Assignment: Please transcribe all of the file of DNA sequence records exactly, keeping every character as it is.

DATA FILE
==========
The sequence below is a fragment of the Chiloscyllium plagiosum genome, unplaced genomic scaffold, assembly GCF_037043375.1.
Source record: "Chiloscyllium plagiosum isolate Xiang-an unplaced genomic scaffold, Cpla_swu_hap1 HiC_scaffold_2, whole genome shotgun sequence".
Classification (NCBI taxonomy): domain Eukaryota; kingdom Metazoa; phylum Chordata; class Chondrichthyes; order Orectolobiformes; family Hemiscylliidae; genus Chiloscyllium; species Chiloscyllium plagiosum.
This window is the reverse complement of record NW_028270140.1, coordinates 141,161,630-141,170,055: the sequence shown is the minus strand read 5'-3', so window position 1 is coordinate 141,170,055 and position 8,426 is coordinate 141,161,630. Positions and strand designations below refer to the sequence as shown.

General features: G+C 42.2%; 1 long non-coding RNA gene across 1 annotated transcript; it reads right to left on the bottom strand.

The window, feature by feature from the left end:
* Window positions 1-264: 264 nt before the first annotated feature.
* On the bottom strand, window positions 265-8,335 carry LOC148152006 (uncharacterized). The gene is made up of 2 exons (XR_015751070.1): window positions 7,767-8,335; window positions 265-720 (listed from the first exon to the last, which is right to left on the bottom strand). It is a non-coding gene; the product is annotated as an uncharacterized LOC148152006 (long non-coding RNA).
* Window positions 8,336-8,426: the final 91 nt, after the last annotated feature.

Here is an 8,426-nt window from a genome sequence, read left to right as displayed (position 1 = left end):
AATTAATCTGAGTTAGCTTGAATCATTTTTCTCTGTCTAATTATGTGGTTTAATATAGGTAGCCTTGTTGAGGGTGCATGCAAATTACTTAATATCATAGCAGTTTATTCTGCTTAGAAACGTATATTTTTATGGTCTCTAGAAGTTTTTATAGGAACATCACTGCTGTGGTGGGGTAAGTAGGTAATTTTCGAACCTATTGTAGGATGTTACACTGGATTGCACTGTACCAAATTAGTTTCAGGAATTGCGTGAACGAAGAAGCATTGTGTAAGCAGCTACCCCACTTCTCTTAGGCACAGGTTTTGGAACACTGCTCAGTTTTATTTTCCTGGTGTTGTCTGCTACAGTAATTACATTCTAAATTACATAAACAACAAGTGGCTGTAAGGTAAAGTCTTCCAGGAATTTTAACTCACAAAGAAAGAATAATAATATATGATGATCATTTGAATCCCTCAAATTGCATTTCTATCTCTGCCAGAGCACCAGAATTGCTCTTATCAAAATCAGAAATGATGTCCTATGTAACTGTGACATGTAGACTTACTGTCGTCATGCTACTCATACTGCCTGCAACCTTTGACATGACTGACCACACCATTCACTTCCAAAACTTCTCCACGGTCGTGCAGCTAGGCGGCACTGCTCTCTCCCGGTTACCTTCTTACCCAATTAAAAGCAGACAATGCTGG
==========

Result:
The sequence below is a fragment of the Chiloscyllium plagiosum genome, unplaced genomic scaffold, assembly GCF_037043375.1.
Source record: "Chiloscyllium plagiosum isolate Xiang-an unplaced genomic scaffold, Cpla_swu_hap1 HiC_scaffold_2, whole genome shotgun sequence".
Classification (NCBI taxonomy): domain Eukaryota; kingdom Metazoa; phylum Chordata; class Chondrichthyes; order Orectolobiformes; family Hemiscylliidae; genus Chiloscyllium; species Chiloscyllium plagiosum.
This window is the reverse complement of record NW_028270140.1, coordinates 141,161,630-141,170,055: the sequence shown is the minus strand read 5'-3', so window position 1 is coordinate 141,170,055 and position 8,426 is coordinate 141,161,630. Positions and strand designations below refer to the sequence as shown.

General features: G+C 42.2%; 1 long non-coding RNA gene across 1 annotated transcript; it reads right to left on the bottom strand.

The window, feature by feature from the left end:
* Window positions 1-264: 264 nt before the first annotated feature.
* On the bottom strand, window positions 265-8,335 carry LOC148152006 (uncharacterized). The gene is made up of 2 exons (XR_015751070.1): window positions 7,767-8,335; window positions 265-720 (listed from the first exon to the last, which is right to left on the bottom strand). It is a non-coding gene; the product is annotated as an uncharacterized LOC148152006 (long non-coding RNA).
* Window positions 8,336-8,426: the final 91 nt, after the last annotated feature.

Here is an 8,426-nt window from a genome sequence, read left to right as displayed (position 1 = left end):
AATTAATCTGAGTTAGCTTGAATCATTTTTCTCTGTCTAATTATGTGGTTTAATATAGGTAGCCTTGTTGAGGGTGCATGCAAATTACTTAATATCATAGCAGTTTATTCTGCTTAGAAACGTATATTTTTATGGTCTCTAGAAGTTTTTATAGGAACATCACTGCTGTGGTGGGGTAAGTAGGTAATTTTCGAACCTATTGTAGGATGTTACACTGGATTGCACTGTACCAAATTAGTTTCAGGAATTGCGTGAACGAAGAAGCATTGTGTAAGCAGCTACCCCACTTCTCTTAGGCACAGGTTTTGGAACACTGCTCAGTTTTATTTTCCTGGTGTTGTCTGCTACAGTAATTACATTCTAAATTACATAAACAACAAGTGGCTGTAAGGTAAAGTCTTCCAGGAATTTTAACTCACAAAGAAAGAATAATAATATATGATGATCATTTGAATCCCTCAAATTGCATTTCTATCTCTGCCAGAGCACCAGAATTGCTCTTATCAAAATCAGAAATGATGTCCTATGTAACTGTGACATGTAGACTTACTGTCGTCATGCTACTCATACTGCCTGCAACCTTTGACATGACTGACCACACCATTCACTTCCAAAACTTCTCCACGGTCGTGCAGCTAGGCGGCACTGCTCTCTCCCGGTTACCTTCTTACCCAATTAAAAGCAGACAATGCTGG